03 January 2009

ADHD Medications

Medication can help children and adults with ADHD overcome their difficulties in focusing and concentrating. The doctor might have the patient try different medications until the right one is found - one that works and is tolerated well. The patient must stay under the prescribing doctor's care the entire time he or she is on ADHD medication.

The most prescribed medications are classified as "stimulants" which work by affecting the chemicals responsible for signals in the brain. The level of neurotransmitters (dopamine and norepinephrine) in the brain are increased. This increase can help one settle down and focus.

To see a listing of medications approved by the FDA for the treatment of ADHD, click on http://www.fda.gov/cder/drug/infopage/ADHD/default.htm which also has links to label information and side effect warnings.

"Off Label Medication" is a phrase that describes a drug that's okayed by the FDA for a certain treatment but the prescribing doctor is using it for something else. It has NOT been approved by the FDA the way the doctor wants to use it. Off-Label medications that are sometimes used to treat ADHD include Symmetrel, Survector/Maneon, Didrex, Wellbutrin, Clonidine, Provigil/Alertec/Sparlon, Cylert, Edronax and Selegiline. Many of these have detrimental side effects, not found to be effective, or haven't been properly studied yet in the USA.

No medication is without side effects. Every person's response is different. If one medication is not tolerated well, then it can be stopped under the doctor's guidance, and a new one started up. There are many facts and myths about ADHD medications:

  • Some people think tics might develop or existing ones get worse. There is no increase that is considered by the medical community to be "statistically significant."

  • Some people have heard that ADHD medications stunt a child's growth. In reality, growth might slow down but the child catches back up during those typical growth spurt years. Everyone reaches the size they were supposed to reach. In the long run, no one ended up being unusually short or small.

  • There is the side effect of weight loss or not gaining weight. This is probably due to a decreased appetite, caused by certain medications. Like height, the weight will eventually reach what is "normal" for the child. Make sure the patient eats very healthy during their stay on ADHD medication.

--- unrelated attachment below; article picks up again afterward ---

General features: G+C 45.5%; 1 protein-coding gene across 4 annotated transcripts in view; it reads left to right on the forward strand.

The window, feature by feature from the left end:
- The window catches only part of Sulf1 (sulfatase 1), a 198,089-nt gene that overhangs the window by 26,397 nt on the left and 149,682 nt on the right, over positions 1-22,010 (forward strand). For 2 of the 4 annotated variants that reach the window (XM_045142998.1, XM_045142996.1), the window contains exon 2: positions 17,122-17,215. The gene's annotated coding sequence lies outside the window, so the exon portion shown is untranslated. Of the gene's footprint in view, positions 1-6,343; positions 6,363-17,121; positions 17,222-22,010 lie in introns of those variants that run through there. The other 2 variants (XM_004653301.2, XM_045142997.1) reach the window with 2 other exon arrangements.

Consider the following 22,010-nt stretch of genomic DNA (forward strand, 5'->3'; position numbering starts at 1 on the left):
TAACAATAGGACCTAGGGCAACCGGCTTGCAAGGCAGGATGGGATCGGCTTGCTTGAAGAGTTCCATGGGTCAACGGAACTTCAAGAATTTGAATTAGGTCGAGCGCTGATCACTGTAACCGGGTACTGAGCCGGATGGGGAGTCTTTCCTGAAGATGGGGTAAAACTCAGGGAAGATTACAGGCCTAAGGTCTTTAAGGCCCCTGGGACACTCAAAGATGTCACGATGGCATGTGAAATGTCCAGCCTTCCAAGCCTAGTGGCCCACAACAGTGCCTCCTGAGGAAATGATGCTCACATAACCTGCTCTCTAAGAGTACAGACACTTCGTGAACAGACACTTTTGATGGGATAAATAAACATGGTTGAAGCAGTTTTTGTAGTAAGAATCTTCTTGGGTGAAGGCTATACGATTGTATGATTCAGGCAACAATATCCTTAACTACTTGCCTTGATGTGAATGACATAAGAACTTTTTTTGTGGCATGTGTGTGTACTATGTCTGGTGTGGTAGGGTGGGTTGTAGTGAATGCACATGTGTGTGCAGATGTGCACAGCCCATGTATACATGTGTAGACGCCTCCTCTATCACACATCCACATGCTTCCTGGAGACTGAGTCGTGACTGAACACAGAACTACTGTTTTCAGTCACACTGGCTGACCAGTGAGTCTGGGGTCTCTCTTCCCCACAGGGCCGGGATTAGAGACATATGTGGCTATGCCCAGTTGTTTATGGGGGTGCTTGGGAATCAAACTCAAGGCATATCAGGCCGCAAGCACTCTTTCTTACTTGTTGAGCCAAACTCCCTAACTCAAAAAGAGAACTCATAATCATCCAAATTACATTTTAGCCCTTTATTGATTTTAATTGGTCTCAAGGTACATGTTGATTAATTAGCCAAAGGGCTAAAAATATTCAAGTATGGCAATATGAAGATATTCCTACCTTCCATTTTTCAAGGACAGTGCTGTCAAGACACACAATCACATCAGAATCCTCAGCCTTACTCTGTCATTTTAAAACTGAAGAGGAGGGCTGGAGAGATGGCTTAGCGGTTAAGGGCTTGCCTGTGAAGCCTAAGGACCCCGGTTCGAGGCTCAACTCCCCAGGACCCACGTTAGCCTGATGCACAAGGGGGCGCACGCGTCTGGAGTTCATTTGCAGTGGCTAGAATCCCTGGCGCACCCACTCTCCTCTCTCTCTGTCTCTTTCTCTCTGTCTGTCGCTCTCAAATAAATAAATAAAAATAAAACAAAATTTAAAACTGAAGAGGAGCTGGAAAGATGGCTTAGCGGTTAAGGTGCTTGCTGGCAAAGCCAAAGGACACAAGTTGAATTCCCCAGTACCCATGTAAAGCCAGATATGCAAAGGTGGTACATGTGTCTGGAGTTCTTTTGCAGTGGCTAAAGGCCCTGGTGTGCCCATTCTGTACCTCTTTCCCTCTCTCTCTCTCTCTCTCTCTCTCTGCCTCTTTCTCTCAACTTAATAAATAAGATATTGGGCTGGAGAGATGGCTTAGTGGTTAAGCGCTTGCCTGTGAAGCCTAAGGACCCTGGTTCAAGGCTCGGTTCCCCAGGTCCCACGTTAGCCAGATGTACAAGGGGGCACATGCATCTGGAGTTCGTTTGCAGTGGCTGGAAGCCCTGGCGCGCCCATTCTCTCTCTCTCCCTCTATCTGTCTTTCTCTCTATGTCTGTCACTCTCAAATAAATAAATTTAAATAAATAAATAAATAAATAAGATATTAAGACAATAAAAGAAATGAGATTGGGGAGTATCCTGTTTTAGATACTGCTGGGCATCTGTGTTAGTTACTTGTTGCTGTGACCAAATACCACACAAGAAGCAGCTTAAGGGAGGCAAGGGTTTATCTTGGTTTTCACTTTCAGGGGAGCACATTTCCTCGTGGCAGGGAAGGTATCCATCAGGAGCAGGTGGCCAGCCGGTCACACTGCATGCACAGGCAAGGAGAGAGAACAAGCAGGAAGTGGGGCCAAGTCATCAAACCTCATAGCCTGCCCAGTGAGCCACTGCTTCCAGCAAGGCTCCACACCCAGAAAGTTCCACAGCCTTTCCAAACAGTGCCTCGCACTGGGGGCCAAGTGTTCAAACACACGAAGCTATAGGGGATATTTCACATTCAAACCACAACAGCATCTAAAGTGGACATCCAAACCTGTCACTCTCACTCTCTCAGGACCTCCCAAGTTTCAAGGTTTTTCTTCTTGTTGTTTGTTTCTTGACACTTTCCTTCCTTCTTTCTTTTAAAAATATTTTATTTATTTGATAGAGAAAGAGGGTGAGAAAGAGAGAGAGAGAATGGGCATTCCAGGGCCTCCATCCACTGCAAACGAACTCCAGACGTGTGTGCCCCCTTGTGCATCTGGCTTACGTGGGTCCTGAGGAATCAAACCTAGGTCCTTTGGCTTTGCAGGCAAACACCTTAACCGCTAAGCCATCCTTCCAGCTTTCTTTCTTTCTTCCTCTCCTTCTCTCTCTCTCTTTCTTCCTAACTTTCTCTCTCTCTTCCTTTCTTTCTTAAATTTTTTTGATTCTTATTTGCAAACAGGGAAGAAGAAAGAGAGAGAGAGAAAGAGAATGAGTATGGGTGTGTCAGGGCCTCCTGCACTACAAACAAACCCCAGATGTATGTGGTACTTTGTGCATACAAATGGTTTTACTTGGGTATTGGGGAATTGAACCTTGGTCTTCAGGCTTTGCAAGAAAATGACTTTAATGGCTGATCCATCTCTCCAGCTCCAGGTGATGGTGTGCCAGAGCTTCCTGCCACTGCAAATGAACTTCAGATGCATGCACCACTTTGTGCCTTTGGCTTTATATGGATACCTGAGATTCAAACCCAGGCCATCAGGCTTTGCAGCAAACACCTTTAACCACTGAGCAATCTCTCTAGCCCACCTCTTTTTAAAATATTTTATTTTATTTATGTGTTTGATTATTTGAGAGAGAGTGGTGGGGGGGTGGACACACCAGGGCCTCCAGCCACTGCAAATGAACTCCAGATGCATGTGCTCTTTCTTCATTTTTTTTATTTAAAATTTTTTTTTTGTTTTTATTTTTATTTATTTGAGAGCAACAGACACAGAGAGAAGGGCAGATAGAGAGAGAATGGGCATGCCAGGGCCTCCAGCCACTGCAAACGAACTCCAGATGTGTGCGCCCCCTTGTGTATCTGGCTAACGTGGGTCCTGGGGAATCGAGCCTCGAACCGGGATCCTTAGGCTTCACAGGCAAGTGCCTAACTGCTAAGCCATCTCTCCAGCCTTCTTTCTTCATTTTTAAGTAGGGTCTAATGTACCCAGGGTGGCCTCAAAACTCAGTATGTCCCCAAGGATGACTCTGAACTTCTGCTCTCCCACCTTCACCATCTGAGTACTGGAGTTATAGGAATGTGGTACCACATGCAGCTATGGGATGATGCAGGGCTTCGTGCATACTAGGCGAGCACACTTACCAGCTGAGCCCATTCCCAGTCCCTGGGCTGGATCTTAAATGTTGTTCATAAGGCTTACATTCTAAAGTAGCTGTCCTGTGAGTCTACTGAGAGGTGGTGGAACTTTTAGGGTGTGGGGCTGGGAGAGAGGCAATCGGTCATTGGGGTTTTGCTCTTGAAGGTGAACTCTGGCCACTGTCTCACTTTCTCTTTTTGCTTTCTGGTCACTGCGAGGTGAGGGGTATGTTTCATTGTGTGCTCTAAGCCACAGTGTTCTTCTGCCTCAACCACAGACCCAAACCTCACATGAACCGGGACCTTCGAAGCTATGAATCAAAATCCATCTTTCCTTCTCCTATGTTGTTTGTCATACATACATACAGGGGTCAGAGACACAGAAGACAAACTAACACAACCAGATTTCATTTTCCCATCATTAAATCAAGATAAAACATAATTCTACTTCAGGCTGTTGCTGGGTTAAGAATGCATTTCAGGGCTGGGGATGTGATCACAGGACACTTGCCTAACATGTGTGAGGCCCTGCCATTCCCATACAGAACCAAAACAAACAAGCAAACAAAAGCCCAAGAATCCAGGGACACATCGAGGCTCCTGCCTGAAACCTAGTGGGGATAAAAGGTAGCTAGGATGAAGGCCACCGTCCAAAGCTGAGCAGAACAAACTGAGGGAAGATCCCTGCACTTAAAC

• There is a controversy over whether or not there have been adverse effects on the heart while on some ADHD medications. Research has found that those who suffered cardiovascular problems had previous, perhaps unknown, heart conditions but the connection between the problems and medications were never scientifically proven. Now, to be on the safe side, doctors order ECG's, EKG's and/or ultrasounds to rule out heart conditions before starting their patients. Blood pressure and pulse should be regularly checked by the prescribing physician.

  • There have been a few cases of psychiatric side effects for patients. The patient and family must watch for changes in thinking or depression. The doctor will also interview the patient at each follow-up visit.

  • Some ADHD drugs have resulted in dependance, usually caused by long-term overdose. Always only take what the doctor prescribes and never give, share or sell ADHD medication to someone else.

  • There is also the misinformation that children who take ADHD medication will grow up to be drug addicts. Studies have actually proved the opposite - when a patient follows the prescription, he or she succeeds and does well in school, gaining a healty self-esteem. ADHD suffers who don't take medication suffer from failure and ridicule as they grow up, often turning to drugs and alcohol as ways to block out the pains of the real world.
Before starting medication for ADHD, try changing the home, work and school environment to avoid distractions, allow mental breaks, give extra time for tasks, and squeeze in quick breaks for physical movement first. If those measures don't help enough and medication is being considered, do your research and follow your doctor's prescription.

My daughter is on the smallest dose of Adderall. Her EKG was abnormal so we got an ultrasound -ends up there was a glitch in the EKG. Nothing was wrong with her heart. We have noticed zero side effects. The doctor takes her blood pressure and pulse at every follow-up visit and asks questions about depression to make sure all is going okay.

Good luck to you!


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Your Correspondent, Sarah said...

I took adderal as prescribed only for 12 years. I have also smoked cigarettes in the past and you know what? Adderal is more addictive! I never abused my medication, but I would start to panic if my prescription was running low. I wouldn't have quit if I hadn't gotten pregnant, although I tried to quit several times over those 12 years. I still miss it, all the time. For the rest of my life, I'll be deciding: liver damage, heart problems, and extensive dental problems (due to 'dry mouth') despite flossing and brushing twice a day, every single day? In exchange for improved brain function I can't get any other way? I wish I had never taken Adderal so I wouldn't have this ideal in my mind to compare my efforts sans adderal with. I feel like I can never achieve such powerful improvement without the help of harmful pharmaceuticals. My mom pressured me to start taking adderal when I was 17. I still resent it now. Life is really hard without adderal, but once you start, you never ever ever get to go back!
Sarah Issersohn

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